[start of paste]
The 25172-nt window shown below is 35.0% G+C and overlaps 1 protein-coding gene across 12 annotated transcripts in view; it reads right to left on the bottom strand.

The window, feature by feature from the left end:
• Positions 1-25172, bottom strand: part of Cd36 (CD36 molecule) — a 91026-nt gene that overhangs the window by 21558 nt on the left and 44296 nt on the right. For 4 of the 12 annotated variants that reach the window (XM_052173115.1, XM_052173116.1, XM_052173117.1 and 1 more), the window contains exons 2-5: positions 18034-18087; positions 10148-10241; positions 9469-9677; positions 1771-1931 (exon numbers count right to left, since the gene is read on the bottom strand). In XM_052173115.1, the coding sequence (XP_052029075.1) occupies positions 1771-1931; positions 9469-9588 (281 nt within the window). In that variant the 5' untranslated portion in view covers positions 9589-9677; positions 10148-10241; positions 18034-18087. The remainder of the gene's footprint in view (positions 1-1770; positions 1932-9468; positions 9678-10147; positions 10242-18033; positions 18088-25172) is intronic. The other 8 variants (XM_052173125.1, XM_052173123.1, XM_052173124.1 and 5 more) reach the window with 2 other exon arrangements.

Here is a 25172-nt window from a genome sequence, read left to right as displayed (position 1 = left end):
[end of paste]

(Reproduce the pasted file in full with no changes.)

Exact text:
The 25172-nt window shown below is 35.0% G+C and overlaps 1 protein-coding gene across 12 annotated transcripts in view; it reads right to left on the bottom strand.

The window, feature by feature from the left end:
• Positions 1-25172, bottom strand: part of Cd36 (CD36 molecule) — a 91026-nt gene that overhangs the window by 21558 nt on the left and 44296 nt on the right. For 4 of the 12 annotated variants that reach the window (XM_052173115.1, XM_052173116.1, XM_052173117.1 and 1 more), the window contains exons 2-5: positions 18034-18087; positions 10148-10241; positions 9469-9677; positions 1771-1931 (exon numbers count right to left, since the gene is read on the bottom strand). In XM_052173115.1, the coding sequence (XP_052029075.1) occupies positions 1771-1931; positions 9469-9588 (281 nt within the window). In that variant the 5' untranslated portion in view covers positions 9589-9677; positions 10148-10241; positions 18034-18087. The remainder of the gene's footprint in view (positions 1-1770; positions 1932-9468; positions 9678-10147; positions 10242-18033; positions 18088-25172) is intronic. The other 8 variants (XM_052173125.1, XM_052173123.1, XM_052173124.1 and 5 more) reach the window with 2 other exon arrangements.

Here is a 25172-nt window from a genome sequence, read left to right as displayed (position 1 = left end):